• Also frequent are counterarguments to the prevalence of sexual assault. When a person close to me bravely shared her experience publicly and cited the widespread problem of rape culture, someone responded that many women claiming sexual assault are lying. The President has also made similar claims about women who have accused him of assaulting them. In each case, the counterarguer points to an example of someone lying about being assaulted. Based on studies conducted, false reporting of sexual assault is between 2-10%.
How to combat Anecdotal Evidence arguments:
  • Exposure: I believe that many anecdotal evidence arguments are born out of a lack of exposure and diversity in their social interactions. It is easy to believe one person’s story when you haven’t heard the stories of others with differing experiences. For people who haven’t had that exposure, walk them through your point, the effects on people with a different experience to their anecdote, and the big picture.
  • Fight anecdotal evidence with anecdotal evidence: For every anecdote, there is an equal and opposite anecdote (that’s how the phrase goes, right?). If some jerk talks about the anecdote of one person’s false report, tell them your or someone you know’s experience of sexual assault. If someone says that people are gaming the system based on one anecdote, talk about the year you relied on SNAP for groceries, talk about the great people you know who have relied on that assistance and how it helped them get to where they are now.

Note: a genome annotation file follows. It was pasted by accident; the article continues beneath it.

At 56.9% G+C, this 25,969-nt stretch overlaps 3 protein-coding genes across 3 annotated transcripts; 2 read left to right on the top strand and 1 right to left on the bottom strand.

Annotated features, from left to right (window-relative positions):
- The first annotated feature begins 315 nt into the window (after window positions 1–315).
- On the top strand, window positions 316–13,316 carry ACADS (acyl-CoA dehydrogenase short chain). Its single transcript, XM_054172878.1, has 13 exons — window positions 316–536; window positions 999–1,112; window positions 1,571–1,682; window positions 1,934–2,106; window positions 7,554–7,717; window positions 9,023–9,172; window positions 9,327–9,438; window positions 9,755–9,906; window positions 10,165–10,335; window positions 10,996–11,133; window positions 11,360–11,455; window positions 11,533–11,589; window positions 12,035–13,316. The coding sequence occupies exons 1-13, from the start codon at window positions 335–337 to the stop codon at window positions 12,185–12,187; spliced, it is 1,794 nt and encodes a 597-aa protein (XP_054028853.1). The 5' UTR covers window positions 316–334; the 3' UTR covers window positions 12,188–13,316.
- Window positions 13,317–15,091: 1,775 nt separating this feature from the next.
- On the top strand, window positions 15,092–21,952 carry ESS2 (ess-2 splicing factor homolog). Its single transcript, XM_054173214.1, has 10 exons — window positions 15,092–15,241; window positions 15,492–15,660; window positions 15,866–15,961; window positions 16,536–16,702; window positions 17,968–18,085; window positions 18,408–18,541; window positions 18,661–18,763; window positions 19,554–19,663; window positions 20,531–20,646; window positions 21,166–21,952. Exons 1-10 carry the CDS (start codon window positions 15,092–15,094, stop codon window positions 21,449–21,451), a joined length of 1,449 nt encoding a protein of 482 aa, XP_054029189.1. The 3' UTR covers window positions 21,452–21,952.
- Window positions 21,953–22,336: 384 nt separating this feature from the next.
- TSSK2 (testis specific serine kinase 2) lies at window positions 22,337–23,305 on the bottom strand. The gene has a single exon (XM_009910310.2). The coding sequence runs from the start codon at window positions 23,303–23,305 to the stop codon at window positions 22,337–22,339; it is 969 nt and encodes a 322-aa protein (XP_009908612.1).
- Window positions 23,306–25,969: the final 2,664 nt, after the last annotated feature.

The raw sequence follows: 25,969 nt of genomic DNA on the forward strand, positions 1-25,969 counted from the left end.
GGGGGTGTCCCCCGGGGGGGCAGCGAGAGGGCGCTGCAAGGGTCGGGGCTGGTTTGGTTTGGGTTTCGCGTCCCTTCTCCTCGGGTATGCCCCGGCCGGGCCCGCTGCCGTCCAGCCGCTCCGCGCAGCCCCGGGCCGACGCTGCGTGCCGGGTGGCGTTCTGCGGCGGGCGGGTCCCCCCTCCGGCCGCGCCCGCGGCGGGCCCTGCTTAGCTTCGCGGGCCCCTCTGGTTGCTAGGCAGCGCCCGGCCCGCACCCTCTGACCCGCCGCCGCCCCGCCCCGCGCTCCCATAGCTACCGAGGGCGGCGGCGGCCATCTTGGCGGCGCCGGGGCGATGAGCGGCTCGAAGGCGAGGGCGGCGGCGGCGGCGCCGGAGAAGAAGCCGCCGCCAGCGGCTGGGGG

• Call it out: Tell them that that person’s experience isn’t the whole; and if they are quoting a news article, sometimes stories make the news because they are an anomaly.

11. Middle Ground

Also known as false compromise, the middle ground fallacy occurs when someone argues that because a point falls between two extremes, it must be correct.

How it shows up now:
  • In party political stances, falling prey to this fallacy is dangerous. As one party becomes more extreme – in this case, Republicans becoming increasingly more conservative under the Trump administration, in order to reach the middle ground, the Democratic party compromises on ideas that are rooted in traditional conservatism, leaving out more liberal or progressive ideals.
How to combat Middle Ground arguments:
  • Stand your ground: In some arguments, compromise is the best and correct option. However, sometimes one side is right and the other is wrong, and a middle ground answer will also just be wrong. If you are right, stand by your principle.

12. Burden of Proof

The Burden of Proof fallacy is when one person makes a claim and, instead of presenting evidence to back it up, places the burden of proof on their opponent.

How it shows up now:
  • Remember the “Birtherism” craze back during the Obama administration? President Trump claimed on social media that former President Obama was not a US citizen and was instead born in Kenya. He demanded that President Obama prove his citizenship by publishing his birth certificate, instead of providing his evidence for his claim.
How to combat Burden of Proof arguments:
  • Tell them to Google it: I’ve seen this on social media quite a bit, where one person responds to a post making a claim about the subject and tells the OP to “prove it”. They made the claim – tell them to prove it.
  • Return the Burden of Proof: Similar to above – if someone else is making a ridiculous claim, make them produce the receipts. “You said it, you prove it.”
  • Accept the burden and prove them wrong: If you can prove them wrong, do it. Shut the claim down right there.

What logical fallacies have you seen lately? How do you approach these arguments? Let us know in the comments!

Liz Hensler, MPA (she/her/hers) is the founder of Do Good, Better. She works in philanthropy in the humanitarian aid sector and has a background in NGO program management, corporate and community engagement, volunteer management, and communications. She is based in Brooklyn, NY.